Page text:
Officer Michael McDonald of the Palatine Police Department was the first officer to arrive at the scene. Officer McDonald testified that he proceeded to the basement and observed the victim lying on the floor in a pool of blood. He attempted mouth-to-mouth resuscitation and heart massage. Shortly afterwards, a doctor and ambulance arrived and removed the victim from the basement. At this time Officer McDonald observed a bullet hole in a basement window directly above the card table. He "sealed off" the basement and went outside to inspect the area around the window. There he observed footprint impressions in the grass near the window. He secured the area and remained there until help arrived.

Palatine Police Detective Richard J. Sikorski testified that he arrived on the scene at 10:15 p.m. with a third officer. According to Sikorski, they both observed the foot impressions, which, because of their "larger gait," appeared to be those of someone running "back towards the street."

Early the following morning, Timothy Dixon, a criminalist for the State Crime Laboratory, arrived at the Jayne residence. Dixon took photographs of the area, and found fabric impressions and a partial fingerprint in the mud near the window through which George Jayne was shot. However, the fingerprint later proved insufficient to either identify or eliminate the maker.

At trial, the State called Melvin Adams, an accomplice to the murder who had been granted immunity from prosecution. Adams testified that in November 1969, while employed by Darling & Co. in Chicago, he met with Edwin Nefeld at the Hub Restaurant, in Markham, Illinois. Nefeld was an officer of the Markham Police Department and the owner of the South Suburban Auto Shop. During their conversation, Nefeld told Adams that he had been hired to kill a man but that he could not locate him. Believing that Adams had "syndicate connections" Nefeld asked him if he knew any "hit men." Adams replied that he did not know any "hit men," but with further details he might agree to make the "hit" himself. Nefeld told him that it was Silas Jayne who wanted the "hit" made, and he explained who Silas and George Jayne were. Adams agreed to make the "hit" if he could talk to someone first. About one week later Nefeld called Adams to tell him he had arranged a meeting with "Si's man." After meeting at the Hub Restaurant, Nefeld and Adams went to the Flare Restaurant about a mile away. There, Nefeld introduced Adams to defendant Joseph LaPlaca. They discussed the details, including the existence of a feud between the brothers. Before agreeing to take the "hit," Adams requested "front money." LaPlaca told him that because "Si had given front money before to some other guy * * * [who] had run out on him * * *" none would be forthcoming. Adams and LaPlaca then agreed to the sum of $10,000 as a "reasonable price" for killing George Jayne. (Nefeld subsequently was indicted for conspiracy and pleaded guilty thereto.)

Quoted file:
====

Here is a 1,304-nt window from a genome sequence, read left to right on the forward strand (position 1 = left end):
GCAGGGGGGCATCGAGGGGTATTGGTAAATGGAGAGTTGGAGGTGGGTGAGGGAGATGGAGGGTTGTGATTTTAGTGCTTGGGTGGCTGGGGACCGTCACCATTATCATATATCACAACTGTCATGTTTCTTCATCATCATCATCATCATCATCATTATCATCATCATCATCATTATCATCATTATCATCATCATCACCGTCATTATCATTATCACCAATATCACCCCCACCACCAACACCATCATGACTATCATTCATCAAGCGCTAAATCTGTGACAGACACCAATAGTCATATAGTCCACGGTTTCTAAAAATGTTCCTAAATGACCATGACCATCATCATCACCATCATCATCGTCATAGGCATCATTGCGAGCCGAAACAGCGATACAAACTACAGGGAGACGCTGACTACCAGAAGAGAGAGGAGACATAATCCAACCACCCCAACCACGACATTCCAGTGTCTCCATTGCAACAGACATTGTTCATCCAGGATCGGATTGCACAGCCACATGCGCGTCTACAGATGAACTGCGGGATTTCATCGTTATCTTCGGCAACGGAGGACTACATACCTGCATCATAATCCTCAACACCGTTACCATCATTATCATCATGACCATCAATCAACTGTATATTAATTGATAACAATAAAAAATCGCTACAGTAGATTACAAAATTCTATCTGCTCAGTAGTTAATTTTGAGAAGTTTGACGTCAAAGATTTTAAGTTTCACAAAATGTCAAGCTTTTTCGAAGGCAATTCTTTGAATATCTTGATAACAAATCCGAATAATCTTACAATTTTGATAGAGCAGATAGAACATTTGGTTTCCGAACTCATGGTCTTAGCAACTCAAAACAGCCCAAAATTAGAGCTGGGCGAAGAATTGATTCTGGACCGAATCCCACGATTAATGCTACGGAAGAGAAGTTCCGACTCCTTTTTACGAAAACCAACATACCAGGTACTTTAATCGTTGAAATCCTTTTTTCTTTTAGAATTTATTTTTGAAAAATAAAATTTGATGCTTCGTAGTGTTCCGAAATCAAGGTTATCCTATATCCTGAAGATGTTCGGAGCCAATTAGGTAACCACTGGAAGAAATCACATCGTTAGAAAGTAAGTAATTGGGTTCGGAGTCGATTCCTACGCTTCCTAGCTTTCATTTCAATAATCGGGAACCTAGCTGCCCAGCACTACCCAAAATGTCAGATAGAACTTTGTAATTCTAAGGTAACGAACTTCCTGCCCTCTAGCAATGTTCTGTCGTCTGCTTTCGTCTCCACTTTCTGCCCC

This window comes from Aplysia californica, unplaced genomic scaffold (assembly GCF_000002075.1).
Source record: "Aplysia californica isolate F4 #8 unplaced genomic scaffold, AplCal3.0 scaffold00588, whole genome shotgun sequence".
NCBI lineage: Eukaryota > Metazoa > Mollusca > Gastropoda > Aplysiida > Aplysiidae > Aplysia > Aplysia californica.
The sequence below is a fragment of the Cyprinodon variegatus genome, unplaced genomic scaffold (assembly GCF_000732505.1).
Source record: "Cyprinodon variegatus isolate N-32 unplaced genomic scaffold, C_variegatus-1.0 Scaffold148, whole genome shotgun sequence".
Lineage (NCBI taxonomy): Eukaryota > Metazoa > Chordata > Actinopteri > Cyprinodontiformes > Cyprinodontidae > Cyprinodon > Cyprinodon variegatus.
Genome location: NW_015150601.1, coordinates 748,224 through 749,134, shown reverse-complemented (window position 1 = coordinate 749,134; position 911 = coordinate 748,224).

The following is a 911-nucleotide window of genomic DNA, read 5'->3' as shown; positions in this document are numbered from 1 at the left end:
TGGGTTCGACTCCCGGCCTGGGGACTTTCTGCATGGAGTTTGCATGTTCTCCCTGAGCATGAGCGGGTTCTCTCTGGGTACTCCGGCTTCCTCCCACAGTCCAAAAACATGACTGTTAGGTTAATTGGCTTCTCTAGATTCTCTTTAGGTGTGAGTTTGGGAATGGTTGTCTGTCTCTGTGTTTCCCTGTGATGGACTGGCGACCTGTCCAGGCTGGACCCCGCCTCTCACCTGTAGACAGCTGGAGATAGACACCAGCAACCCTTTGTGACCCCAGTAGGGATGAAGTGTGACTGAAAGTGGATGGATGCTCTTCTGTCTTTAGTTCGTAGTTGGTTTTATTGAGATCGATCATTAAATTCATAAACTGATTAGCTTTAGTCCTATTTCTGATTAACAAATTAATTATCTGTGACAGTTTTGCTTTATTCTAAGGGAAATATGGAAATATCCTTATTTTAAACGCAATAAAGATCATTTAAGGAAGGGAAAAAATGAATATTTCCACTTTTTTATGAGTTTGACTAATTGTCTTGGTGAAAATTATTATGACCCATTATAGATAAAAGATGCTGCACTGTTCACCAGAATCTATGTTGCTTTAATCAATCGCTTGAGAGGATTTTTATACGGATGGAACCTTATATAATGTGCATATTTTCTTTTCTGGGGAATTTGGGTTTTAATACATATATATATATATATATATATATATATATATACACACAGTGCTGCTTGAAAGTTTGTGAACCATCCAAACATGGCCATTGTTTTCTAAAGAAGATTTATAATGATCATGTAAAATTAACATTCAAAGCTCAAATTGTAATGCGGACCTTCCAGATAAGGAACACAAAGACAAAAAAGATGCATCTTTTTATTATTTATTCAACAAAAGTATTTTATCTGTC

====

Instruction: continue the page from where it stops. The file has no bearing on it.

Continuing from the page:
Several days later, Adams met LaPlaca at a prearranged site in Elgin. LaPlaca drove Adams around the area, pointing out places George Jayne frequented. Adams and LaPlaca together made a total of approximately six such trips to familiarize Adams with the area. In February 1970 Adams began making the trips alone.